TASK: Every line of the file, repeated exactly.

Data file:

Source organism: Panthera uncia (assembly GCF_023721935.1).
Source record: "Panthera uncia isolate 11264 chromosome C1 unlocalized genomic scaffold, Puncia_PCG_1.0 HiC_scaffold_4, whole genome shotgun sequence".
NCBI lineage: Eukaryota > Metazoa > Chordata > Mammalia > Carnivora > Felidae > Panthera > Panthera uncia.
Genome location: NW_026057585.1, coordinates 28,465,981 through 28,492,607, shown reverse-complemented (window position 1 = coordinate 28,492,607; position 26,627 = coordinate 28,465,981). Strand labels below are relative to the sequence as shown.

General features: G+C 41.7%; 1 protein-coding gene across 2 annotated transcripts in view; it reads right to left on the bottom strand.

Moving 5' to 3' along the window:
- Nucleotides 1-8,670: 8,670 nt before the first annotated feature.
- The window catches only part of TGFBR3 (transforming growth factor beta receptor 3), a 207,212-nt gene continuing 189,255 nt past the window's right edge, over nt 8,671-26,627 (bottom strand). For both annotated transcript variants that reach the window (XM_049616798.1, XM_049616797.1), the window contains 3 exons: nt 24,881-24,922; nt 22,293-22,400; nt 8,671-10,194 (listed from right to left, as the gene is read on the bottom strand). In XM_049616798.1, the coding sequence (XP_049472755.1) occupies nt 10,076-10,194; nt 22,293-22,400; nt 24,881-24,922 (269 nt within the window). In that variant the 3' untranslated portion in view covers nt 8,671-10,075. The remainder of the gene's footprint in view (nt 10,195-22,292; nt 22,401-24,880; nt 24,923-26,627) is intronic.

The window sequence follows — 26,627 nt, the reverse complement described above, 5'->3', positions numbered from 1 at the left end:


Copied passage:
Source organism: Panthera uncia (assembly GCF_023721935.1).
Source record: "Panthera uncia isolate 11264 chromosome C1 unlocalized genomic scaffold, Puncia_PCG_1.0 HiC_scaffold_4, whole genome shotgun sequence".
NCBI lineage: Eukaryota > Metazoa > Chordata > Mammalia > Carnivora > Felidae > Panthera > Panthera uncia.
Genome location: NW_026057585.1, coordinates 28,465,981 through 28,492,607, shown reverse-complemented (window position 1 = coordinate 28,492,607; position 26,627 = coordinate 28,465,981). Strand labels below are relative to the sequence as shown.

General features: G+C 41.7%; 1 protein-coding gene across 2 annotated transcripts in view; it reads right to left on the bottom strand.

Moving 5' to 3' along the window:
- Nucleotides 1-8,670: 8,670 nt before the first annotated feature.
- The window catches only part of TGFBR3 (transforming growth factor beta receptor 3), a 207,212-nt gene continuing 189,255 nt past the window's right edge, over nt 8,671-26,627 (bottom strand). For both annotated transcript variants that reach the window (XM_049616798.1, XM_049616797.1), the window contains 3 exons: nt 24,881-24,922; nt 22,293-22,400; nt 8,671-10,194 (listed from right to left, as the gene is read on the bottom strand). In XM_049616798.1, the coding sequence (XP_049472755.1) occupies nt 10,076-10,194; nt 22,293-22,400; nt 24,881-24,922 (269 nt within the window). In that variant the 3' untranslated portion in view covers nt 8,671-10,075. The remainder of the gene's footprint in view (nt 10,195-22,292; nt 22,401-24,880; nt 24,923-26,627) is intronic.

The window sequence follows — 26,627 nt, the reverse complement described above, 5'->3', positions numbered from 1 at the left end: